• create testable javacript widgets (look and feel) that can be instantiated into test pages that can be quickly looked at by a developer or tester

Some tools that help automated javascript and RIA testing are:

  • Windmill
  • Selenium
    • Provides multi-platform testing and recording
    • Downside: recorder doesn’t handle all circumstances so programming is required, and test scripts will end up with dependencies on DOM structure
  • Dojo
    • Dojo is a javascript library with testable widgets, and a testing infrastructure for scripts
    • Provides an experimental testing infrastructure, DOH, with a recorder

    All three provide recorders. though Selenium is probably the most mature. They all suffer from issues in recording where the auto-generated scripts can often fail, require knowledge of XPATH to sort things out, and are not easy to incorporate into development processes so these scripts are maintained easy.

    The key thing here is that it’s tough to incorporate these tools, which are themselves less than ideal, into workable processes that developers want to do and that support the flexibilty product designers need on the frontend. The upside is that if a working compromise can be found, the development will ultimately go faster & cheaper, because issues can be found sooner.

    The long and the short of it is that if you want to do an agile process, it takes time and planning but the results can pay off. In the end, simplicity on the frontend pays off not only with users (typically) but also in development costs and time.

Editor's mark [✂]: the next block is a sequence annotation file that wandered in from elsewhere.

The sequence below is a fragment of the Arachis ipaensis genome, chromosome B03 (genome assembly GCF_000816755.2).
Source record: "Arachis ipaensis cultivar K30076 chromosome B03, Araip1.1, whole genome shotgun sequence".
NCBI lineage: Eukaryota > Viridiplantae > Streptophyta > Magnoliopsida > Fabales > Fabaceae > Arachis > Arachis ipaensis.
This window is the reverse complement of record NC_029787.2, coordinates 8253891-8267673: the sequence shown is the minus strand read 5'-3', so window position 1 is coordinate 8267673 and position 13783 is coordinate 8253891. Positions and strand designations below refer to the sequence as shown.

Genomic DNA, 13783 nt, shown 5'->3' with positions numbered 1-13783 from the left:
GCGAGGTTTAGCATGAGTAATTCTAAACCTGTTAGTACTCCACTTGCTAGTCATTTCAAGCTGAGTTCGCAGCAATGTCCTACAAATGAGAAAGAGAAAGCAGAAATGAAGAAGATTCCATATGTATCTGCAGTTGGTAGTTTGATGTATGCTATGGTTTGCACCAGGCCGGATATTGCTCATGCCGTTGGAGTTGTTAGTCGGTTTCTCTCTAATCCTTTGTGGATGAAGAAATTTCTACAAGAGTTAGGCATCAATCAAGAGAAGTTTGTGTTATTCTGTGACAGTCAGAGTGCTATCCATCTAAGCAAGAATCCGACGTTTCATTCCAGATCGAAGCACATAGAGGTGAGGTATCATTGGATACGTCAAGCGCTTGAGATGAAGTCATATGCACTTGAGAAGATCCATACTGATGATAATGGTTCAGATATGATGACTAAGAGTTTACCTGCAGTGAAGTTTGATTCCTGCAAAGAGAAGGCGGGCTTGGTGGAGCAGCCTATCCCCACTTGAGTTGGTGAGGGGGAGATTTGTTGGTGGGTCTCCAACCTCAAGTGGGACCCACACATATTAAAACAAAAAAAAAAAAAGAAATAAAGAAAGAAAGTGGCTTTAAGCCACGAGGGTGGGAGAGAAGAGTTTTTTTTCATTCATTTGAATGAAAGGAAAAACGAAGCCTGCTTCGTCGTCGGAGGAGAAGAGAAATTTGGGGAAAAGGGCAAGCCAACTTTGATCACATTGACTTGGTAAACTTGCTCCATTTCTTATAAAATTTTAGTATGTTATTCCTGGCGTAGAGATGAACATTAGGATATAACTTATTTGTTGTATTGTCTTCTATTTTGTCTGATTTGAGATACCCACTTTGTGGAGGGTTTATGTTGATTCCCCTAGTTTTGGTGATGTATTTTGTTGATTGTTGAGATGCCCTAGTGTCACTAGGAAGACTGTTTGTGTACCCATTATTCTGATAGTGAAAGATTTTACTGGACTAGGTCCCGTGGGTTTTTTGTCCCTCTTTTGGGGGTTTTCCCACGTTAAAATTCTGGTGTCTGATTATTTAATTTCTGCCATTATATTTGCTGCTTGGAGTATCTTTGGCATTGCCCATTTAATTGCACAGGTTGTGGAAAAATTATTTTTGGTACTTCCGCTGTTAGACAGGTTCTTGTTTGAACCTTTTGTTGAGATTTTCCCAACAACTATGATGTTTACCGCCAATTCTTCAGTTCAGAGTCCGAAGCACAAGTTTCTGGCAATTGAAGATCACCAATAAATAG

Limitations of Trac

    For one of the startups I’ve been involved with we used Trac as a quick way to support “development”. But Trac is very limited and problematic. We choose because it’s free, and a number of successful opensource projects use it. It works pretty well for supporting developers and an open environment, but as we’re running a startup with a rag-tag fleet of programmers, testers, project and product management it’s really not sufficient for all of them. Out of the box, Trac is best for developers and developer run projects. But if you’re a product company, then you’ve got alot of other things to manage other than what the bugs are and which developer is working on them. Because that’s really all you get. When you have people in other roles than programmer and technical manager, you’re beyond the capability of Trac: there simply not enough fields and capabilities to support different kinds of development roles and their interactions.